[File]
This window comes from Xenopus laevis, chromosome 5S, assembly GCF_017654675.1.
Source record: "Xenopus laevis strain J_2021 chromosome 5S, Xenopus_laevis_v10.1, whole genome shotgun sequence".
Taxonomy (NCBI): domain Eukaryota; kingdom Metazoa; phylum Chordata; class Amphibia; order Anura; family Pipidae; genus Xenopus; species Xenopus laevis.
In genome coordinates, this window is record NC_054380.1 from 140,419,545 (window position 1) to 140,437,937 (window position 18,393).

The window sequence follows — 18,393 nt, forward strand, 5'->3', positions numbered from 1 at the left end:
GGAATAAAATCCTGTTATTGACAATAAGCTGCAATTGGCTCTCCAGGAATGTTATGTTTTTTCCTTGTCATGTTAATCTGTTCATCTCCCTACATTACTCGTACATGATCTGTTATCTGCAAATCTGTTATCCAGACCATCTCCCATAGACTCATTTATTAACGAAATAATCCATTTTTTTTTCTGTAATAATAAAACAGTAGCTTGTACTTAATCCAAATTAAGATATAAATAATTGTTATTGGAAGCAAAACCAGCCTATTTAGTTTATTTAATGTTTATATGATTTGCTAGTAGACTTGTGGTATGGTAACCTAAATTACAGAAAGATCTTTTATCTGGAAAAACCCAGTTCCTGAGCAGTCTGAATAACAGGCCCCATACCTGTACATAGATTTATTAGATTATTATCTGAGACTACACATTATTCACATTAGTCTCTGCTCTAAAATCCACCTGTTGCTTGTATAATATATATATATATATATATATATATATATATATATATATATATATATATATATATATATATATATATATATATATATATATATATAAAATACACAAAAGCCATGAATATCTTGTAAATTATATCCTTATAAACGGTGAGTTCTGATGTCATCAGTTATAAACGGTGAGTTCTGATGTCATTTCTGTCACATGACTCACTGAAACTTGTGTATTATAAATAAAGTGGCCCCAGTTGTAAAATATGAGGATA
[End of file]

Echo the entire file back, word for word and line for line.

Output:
This window comes from Xenopus laevis, chromosome 5S, assembly GCF_017654675.1.
Source record: "Xenopus laevis strain J_2021 chromosome 5S, Xenopus_laevis_v10.1, whole genome shotgun sequence".
Taxonomy (NCBI): domain Eukaryota; kingdom Metazoa; phylum Chordata; class Amphibia; order Anura; family Pipidae; genus Xenopus; species Xenopus laevis.
In genome coordinates, this window is record NC_054380.1 from 140,419,545 (window position 1) to 140,437,937 (window position 18,393).

The window sequence follows — 18,393 nt, forward strand, 5'->3', positions numbered from 1 at the left end:
GGAATAAAATCCTGTTATTGACAATAAGCTGCAATTGGCTCTCCAGGAATGTTATGTTTTTTCCTTGTCATGTTAATCTGTTCATCTCCCTACATTACTCGTACATGATCTGTTATCTGCAAATCTGTTATCCAGACCATCTCCCATAGACTCATTTATTAACGAAATAATCCATTTTTTTTTCTGTAATAATAAAACAGTAGCTTGTACTTAATCCAAATTAAGATATAAATAATTGTTATTGGAAGCAAAACCAGCCTATTTAGTTTATTTAATGTTTATATGATTTGCTAGTAGACTTGTGGTATGGTAACCTAAATTACAGAAAGATCTTTTATCTGGAAAAACCCAGTTCCTGAGCAGTCTGAATAACAGGCCCCATACCTGTACATAGATTTATTAGATTATTATCTGAGACTACACATTATTCACATTAGTCTCTGCTCTAAAATCCACCTGTTGCTTGTATAATATATATATATATATATATATATATATATATATATATATATATATATATATATATATATATATATATATATATATATATATATATAAAATACACAAAAGCCATGAATATCTTGTAAATTATATCCTTATAAACGGTGAGTTCTGATGTCATCAGTTATAAACGGTGAGTTCTGATGTCATTTCTGTCACATGACTCACTGAAACTTGTGTATTATAAATAAAGTGGCCCCAGTTGTAAAATATGAGGATA